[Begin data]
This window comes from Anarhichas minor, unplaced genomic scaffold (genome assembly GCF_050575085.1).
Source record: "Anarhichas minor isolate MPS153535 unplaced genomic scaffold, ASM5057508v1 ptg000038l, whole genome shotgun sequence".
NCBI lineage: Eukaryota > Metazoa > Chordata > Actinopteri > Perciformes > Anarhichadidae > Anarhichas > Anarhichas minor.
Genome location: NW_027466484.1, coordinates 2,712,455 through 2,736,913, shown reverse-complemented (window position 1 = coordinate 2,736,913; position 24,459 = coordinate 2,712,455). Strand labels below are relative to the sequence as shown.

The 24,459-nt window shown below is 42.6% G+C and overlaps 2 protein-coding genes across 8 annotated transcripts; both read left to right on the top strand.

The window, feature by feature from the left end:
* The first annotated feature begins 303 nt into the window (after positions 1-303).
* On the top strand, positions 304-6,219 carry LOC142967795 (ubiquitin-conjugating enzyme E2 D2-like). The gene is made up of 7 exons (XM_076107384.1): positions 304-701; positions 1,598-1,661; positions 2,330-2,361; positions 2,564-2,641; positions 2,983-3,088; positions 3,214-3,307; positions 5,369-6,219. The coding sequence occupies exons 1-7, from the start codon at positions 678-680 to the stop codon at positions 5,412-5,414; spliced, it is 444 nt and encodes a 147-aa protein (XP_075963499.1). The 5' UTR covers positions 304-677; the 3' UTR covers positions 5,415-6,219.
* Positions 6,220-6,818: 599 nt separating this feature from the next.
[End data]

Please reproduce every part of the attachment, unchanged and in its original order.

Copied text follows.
This window comes from Anarhichas minor, unplaced genomic scaffold (genome assembly GCF_050575085.1).
Source record: "Anarhichas minor isolate MPS153535 unplaced genomic scaffold, ASM5057508v1 ptg000038l, whole genome shotgun sequence".
NCBI lineage: Eukaryota > Metazoa > Chordata > Actinopteri > Perciformes > Anarhichadidae > Anarhichas > Anarhichas minor.
Genome location: NW_027466484.1, coordinates 2,712,455 through 2,736,913, shown reverse-complemented (window position 1 = coordinate 2,736,913; position 24,459 = coordinate 2,712,455). Strand labels below are relative to the sequence as shown.

The 24,459-nt window shown below is 42.6% G+C and overlaps 2 protein-coding genes across 8 annotated transcripts; both read left to right on the top strand.

The window, feature by feature from the left end:
* The first annotated feature begins 303 nt into the window (after positions 1-303).
* On the top strand, positions 304-6,219 carry LOC142967795 (ubiquitin-conjugating enzyme E2 D2-like). The gene is made up of 7 exons (XM_076107384.1): positions 304-701; positions 1,598-1,661; positions 2,330-2,361; positions 2,564-2,641; positions 2,983-3,088; positions 3,214-3,307; positions 5,369-6,219. The coding sequence occupies exons 1-7, from the start codon at positions 678-680 to the stop codon at positions 5,412-5,414; spliced, it is 444 nt and encodes a 147-aa protein (XP_075963499.1). The 5' UTR covers positions 304-677; the 3' UTR covers positions 5,415-6,219.
* Positions 6,220-6,818: 599 nt separating this feature from the next.